Bolivia

Article

January 26, 2022

Bolivia (European Portuguese pronunciation: [buˈlivjɐ]; Brazilian Portuguese pronunciation: [boˈliviɐ]; Spanish: Bolivia, pronounced: [boˈliβja]; Quechua: Buliwya; Aymara: Wuliwya; Guarani: Volívia), officially Plurinational State of Bolivia (Spanish: Plurinational State of Bolivia; in Quechua: Buliwya Mamallaqta; in Aymara: Wuliwya Suyu; in Guarani: Tetã Volívia), is a country located in the center-west of South America. and east, Paraguay and Argentina to the south, and Chile and Peru to the west. Prior to European colonization, the Bolivian Andean region was part of the Inca empire—the largest empire in the pre-Columbian era. The Spanish empire invaded and conquered this region in the 16th century. During most of the Spanish colonial period, this territory was called Alto Peru or Charcas and was under the administration of the Viceroyalty of Peru, which encompassed most of the Spanish South American colonies. After declaring independence in 1809, sixteen years of war followed before the establishment of the republic, instituted by Simón Bolívar, on August 6, 1825. Since then, the country has experienced periods of political instability, dictatorships and economic problems. Bolivia is a democratic republic, divided into nine departments. Geographically, it has two distinct regions, the altiplano to the west and the plains to the east, whose northern part belongs to the Amazon basin and the southern part to the Rio de la Plata Basin, of which the Bolivian Chaco is part. It is a developing country, with an average Human Development Index (HDI) and a poverty rate that reaches around 60% of the population. Among its main economic activities, agriculture, forestry, fishing, mining, and production goods such as textiles, clothing, refined metals and refined petroleum stand out. Bolivia is very rich in minerals, especially tin. The Bolivian population, estimated at 10 million inhabitants, is multiethnic, with Amerindians, mestizos, Europeans, Asians and Africans. The main language spoken is Spanish, although Aymara and Quechua are also common. In addition, 34 other indigenous languages ​​are official. The large number of different cultures in Bolivia has contributed to a great diversity in areas such as art, cuisine, literature and music.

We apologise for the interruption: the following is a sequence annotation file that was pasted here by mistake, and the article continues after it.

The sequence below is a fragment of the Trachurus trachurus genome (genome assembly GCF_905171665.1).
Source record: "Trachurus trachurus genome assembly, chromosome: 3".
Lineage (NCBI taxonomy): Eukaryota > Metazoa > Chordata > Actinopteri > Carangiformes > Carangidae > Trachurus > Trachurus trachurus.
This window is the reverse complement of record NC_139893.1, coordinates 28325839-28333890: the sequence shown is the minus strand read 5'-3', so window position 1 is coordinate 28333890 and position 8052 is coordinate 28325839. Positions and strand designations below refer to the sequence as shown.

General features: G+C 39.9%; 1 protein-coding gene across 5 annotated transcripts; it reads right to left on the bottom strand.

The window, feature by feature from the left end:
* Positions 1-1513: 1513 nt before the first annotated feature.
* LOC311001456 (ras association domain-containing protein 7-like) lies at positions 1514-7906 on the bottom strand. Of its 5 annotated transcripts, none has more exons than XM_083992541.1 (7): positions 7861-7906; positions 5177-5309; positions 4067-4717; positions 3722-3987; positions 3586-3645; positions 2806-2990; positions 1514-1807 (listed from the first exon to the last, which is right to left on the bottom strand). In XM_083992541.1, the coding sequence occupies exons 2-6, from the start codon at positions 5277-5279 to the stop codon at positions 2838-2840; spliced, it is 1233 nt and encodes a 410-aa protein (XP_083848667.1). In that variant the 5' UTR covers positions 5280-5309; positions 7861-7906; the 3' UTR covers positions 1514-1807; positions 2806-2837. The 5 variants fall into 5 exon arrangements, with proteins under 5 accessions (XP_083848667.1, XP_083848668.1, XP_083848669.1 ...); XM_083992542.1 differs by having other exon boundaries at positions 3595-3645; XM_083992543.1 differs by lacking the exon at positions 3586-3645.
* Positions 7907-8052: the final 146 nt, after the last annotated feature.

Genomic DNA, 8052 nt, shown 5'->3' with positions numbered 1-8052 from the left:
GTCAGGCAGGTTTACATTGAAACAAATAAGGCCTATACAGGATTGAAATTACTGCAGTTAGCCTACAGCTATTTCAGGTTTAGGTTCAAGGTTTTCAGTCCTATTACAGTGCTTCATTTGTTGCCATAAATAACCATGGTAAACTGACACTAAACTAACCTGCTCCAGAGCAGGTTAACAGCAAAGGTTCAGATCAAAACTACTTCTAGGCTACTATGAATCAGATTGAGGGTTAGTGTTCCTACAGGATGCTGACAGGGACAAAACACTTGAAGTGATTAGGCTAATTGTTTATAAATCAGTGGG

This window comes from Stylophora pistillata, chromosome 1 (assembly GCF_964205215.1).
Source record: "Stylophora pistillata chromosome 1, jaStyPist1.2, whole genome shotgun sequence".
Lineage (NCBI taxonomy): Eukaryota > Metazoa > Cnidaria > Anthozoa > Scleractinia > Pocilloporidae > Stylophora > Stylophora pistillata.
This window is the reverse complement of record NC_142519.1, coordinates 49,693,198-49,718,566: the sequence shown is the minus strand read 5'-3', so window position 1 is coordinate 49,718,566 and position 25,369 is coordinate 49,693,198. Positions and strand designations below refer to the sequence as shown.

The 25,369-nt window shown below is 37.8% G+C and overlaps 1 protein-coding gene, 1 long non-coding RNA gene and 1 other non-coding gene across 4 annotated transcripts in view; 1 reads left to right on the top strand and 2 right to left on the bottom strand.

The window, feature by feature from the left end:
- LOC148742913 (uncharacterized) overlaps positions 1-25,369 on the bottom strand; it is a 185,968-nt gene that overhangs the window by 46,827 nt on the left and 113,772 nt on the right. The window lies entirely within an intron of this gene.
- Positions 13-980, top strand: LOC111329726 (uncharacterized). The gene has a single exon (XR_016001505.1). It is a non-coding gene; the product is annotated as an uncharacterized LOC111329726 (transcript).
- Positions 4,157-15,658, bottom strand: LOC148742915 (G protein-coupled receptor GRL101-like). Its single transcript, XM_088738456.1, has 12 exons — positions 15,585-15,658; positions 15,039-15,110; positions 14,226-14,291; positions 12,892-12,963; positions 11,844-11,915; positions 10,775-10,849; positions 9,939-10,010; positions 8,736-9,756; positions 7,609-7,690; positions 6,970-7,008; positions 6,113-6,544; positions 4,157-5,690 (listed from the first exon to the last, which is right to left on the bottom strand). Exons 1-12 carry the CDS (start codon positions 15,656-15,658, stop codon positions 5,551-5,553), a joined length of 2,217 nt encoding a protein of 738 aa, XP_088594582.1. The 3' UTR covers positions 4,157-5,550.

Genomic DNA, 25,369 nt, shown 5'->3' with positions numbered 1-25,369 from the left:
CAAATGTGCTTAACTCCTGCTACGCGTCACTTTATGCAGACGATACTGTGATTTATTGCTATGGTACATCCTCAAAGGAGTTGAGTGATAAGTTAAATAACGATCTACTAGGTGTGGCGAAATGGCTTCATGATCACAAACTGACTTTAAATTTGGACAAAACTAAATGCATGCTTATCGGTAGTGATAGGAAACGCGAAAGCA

Etymology

The Bolivian state was founded under the name of República Bolívar in honor of its liberator, Simón Bolívar. Subsequently, the proposal of the deputy of Potosí, priest Manuel Martín Cruz, was modified, who argued with the following sentence: "If from Rômulo, Rome; from Bolívar, Bolivia". The new republic officially adopted the name Bolivia on October 3, 1825. Likewise, the Deliberative Assembly appointed the liberator Bolívar as the first president of the republic, who called her his favorite daughter.

History

Pre-Columbian era

The Bolivian territory has been inhabited for over 12,000 years. There, several cultures were formed, mainly in the Andes, especially the Tiwanaku culture and the Aymara kingdoms after the Wari expansion. These kingdoms were in turn annexed to the Inca empire in the 13th century. The Tiwanaku culture developed around the eponymous ceremonial center near Lake Titicaca. Its foundation probably took place before the year 300. Later, the Inca culture established a vast empire in the 15th century, shortly before the arrival of the Spaniards. During this century, Bolivia was occupied by several Aymara-speaking groups (Collas, Pacajes, Lupacas, Omasuyos), especially the Collas, who dominated a vast territory and fought with the Quechua speakers of Cusco for control of the region. . The Collas were defeated by the Inca Pachacuti, who seized almost the entire Bolivian plateau. Bolivia constituted, during

INSERT INTO `wiki_article`(`id`, `article_id`, `title`, `article`, `img_url`) VALUES ('NULL()','Bolívia','Bolivia','Bolivia constituted, during','https://upload.wikimedia.org/wikipedia/commons/thumb/d/de/Flag_of_Bolivia_%28state%29.svg/langpt-1100px-Flag_of_Bolivia_%28state%29.svg.png')